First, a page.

if i look at potential blocks to that expansion, i worry about that. one would have to look carefully about how we are organized and structured in western europe. roughly one third of our business is in the u.s., one third in western europe, with 10% of that in the u.k., the .ther 20% in western europe then we have central europe, africa, latin america, and asia being the remaining one third. europe as a whole, including the u.k., is important. any structural change we could see will cause us to look carefully about how we are organized and seek to increase our market share where we have a very strong market share. as you will see next week, where we have increased our market share over the previous year. those markets of germany, germany is our fourth largest
market. france is our seventh largest. italy and spain are important in context of our top 10 markets. all 4 are critical. the other thing i would add -- francine: we are running out of time. ukraine, russia in the longer-term. germany is important. closeness to germany is important in that context, as well. toncine: coming up, we go the africa summit where we will speak to the africa chief. not miss our exclusive interview with u.s. treasury secretary jack lew to talk globalization and currencies. that is coming up.
♪ tom: here is what you need to know about the markets this morning. as one litmus paper of the global system, something jack lew is paying attention to, the german ten-year breaks down. percent is getting near the february 11 record low. let's go to the long-term chart. this is important for kit juckes of socgen. slope matters. you can see the convexity or acceleration in the german 10 year. there is a new acceleration in a lot of these correlated markets. i am assuming in the last 90-days we have cleared out many speculators and these are normal markets working. we are not worried about short covering on any given trade?
kit: i think so. the 10 year german bond is an example of a market where what you are getting is the people buying it. the conversations you can have online with anyone in london is can bond yields follow into negative territory? we have an ecb meeting next seeh where we expect to more easing. we have a central bank that does not want to see its currency bounceback. with another drop in oil prices we will get ongoing soggy data and disinflation. people are thinking, there is a value. tom: we have curves on logs. if you did not have the math, you need to know this is ugly. this is where stan fischer last night in a speech or the secretary-treasurer this morning will have to finance this. do we need coordinated action yet from international institutions? kit: i don't think we will get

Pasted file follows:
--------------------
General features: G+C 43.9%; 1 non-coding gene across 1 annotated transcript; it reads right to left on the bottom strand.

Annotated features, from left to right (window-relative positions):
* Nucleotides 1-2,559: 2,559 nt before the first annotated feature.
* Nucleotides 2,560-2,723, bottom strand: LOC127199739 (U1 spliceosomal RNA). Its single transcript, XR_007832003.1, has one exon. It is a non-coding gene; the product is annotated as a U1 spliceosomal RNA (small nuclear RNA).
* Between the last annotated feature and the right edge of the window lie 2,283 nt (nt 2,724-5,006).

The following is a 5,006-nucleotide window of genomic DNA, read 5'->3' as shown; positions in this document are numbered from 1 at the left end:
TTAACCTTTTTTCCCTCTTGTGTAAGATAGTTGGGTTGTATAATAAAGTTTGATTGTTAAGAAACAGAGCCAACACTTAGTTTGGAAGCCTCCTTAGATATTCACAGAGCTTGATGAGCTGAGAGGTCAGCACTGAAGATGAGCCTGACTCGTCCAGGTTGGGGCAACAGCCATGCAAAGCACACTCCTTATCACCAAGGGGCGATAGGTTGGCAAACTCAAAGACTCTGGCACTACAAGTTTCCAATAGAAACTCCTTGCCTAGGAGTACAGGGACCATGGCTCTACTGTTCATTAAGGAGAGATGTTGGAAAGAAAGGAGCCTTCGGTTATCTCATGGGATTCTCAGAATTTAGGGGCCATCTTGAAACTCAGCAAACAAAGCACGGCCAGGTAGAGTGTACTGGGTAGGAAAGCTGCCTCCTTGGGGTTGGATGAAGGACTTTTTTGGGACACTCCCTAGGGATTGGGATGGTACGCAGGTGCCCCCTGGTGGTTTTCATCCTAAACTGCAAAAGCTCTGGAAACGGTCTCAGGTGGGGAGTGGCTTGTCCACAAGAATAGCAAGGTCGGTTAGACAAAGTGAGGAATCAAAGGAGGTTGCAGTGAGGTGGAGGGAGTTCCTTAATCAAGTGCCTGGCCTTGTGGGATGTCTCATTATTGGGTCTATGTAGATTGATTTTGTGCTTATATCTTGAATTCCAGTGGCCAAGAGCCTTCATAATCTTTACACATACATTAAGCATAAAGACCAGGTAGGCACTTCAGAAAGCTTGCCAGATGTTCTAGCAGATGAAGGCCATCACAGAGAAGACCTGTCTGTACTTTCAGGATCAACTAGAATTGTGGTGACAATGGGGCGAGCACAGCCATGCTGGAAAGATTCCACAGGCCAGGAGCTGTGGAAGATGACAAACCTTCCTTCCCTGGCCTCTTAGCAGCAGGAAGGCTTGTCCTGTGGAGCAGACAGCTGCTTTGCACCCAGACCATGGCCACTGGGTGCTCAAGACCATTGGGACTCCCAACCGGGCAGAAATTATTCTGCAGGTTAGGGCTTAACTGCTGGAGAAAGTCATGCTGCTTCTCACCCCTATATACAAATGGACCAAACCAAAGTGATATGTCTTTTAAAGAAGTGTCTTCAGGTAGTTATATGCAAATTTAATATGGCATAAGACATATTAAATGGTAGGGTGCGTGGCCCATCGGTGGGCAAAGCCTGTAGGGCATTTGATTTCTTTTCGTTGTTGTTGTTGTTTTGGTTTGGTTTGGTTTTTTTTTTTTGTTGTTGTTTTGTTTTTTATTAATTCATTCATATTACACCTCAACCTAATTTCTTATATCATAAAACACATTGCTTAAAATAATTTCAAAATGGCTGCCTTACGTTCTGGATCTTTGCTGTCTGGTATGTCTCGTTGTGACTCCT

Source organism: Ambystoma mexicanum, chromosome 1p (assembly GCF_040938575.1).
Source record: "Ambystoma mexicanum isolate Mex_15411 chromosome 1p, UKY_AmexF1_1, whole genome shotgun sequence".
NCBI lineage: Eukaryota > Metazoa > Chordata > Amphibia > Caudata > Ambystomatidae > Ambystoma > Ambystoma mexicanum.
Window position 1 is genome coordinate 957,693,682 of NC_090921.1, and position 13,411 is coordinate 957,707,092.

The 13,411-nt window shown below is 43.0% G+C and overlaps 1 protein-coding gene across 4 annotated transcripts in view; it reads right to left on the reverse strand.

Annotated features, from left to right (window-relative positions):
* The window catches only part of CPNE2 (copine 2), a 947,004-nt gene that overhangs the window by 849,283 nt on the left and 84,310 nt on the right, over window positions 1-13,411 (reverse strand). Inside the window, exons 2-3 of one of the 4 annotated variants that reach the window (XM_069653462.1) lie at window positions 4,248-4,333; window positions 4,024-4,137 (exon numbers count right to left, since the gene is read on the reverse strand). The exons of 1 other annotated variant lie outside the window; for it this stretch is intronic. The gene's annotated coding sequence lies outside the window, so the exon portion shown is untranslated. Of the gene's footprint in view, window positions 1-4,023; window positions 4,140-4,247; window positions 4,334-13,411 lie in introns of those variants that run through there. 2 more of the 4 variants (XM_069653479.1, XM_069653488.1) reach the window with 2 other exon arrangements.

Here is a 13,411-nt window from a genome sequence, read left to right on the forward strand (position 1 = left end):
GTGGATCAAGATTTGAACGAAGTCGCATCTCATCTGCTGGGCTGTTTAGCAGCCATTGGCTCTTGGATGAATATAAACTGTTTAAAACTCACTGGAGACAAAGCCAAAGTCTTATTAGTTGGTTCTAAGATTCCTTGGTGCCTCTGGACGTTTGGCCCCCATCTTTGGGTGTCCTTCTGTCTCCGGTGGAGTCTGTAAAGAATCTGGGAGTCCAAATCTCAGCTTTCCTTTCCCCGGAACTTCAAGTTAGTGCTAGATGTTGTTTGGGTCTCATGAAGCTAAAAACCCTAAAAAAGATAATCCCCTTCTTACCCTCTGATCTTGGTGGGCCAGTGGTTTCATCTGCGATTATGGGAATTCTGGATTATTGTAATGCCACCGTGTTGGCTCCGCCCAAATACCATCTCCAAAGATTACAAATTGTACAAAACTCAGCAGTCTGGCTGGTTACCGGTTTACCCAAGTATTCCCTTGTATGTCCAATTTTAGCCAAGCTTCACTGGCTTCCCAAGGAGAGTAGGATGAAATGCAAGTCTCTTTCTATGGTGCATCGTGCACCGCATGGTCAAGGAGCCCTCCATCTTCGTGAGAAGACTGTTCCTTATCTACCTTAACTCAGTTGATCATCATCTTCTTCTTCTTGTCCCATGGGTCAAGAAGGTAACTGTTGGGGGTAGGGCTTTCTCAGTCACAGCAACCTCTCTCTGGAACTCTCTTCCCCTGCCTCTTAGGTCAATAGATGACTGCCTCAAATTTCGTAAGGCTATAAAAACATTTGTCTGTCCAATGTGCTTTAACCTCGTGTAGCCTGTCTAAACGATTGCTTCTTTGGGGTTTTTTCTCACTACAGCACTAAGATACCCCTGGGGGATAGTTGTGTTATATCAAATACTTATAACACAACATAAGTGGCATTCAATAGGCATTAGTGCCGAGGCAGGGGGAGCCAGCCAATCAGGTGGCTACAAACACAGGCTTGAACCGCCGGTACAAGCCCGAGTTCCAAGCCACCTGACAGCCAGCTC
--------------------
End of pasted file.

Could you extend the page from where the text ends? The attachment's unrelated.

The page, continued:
.oordinated action i think it has to turn up in some of the domestic economic data in the u.s. to bring the united states in. , going back before the international stuff was so important, the rate cuts after russia when long-term capital went bust in 1998 were a mistake. you could argue the rate cuts after 87 was a mistake. the world is very different now and we have people like guy ofds saying this reminds me 2007, which terrifies me. i don't think the fed is doing anything more than waiting and watching, and seeing good retail numbers, decent home cell numbers, and to saying "we are waiting." by the time we finish waiting we will be a negative yields in germany.
tom: in london, is there any discussion of a fiscal response? francine: we are still in austerity? to understand they will deliver less austerity. at the end of the day it boils down to a few you are the ecb, do you do more qe, or go into negative and have an effect on consumer prices, or say you don't want to disappoint the market? kit: there's diminishing returns and terms of what you can do. people are more nervous. over people storing cache places plays in here. i don't think central bankers think they are out of ammunition. they don't think it will have an impact on cpi quickly. francine: to your question about fiscal policy, this is something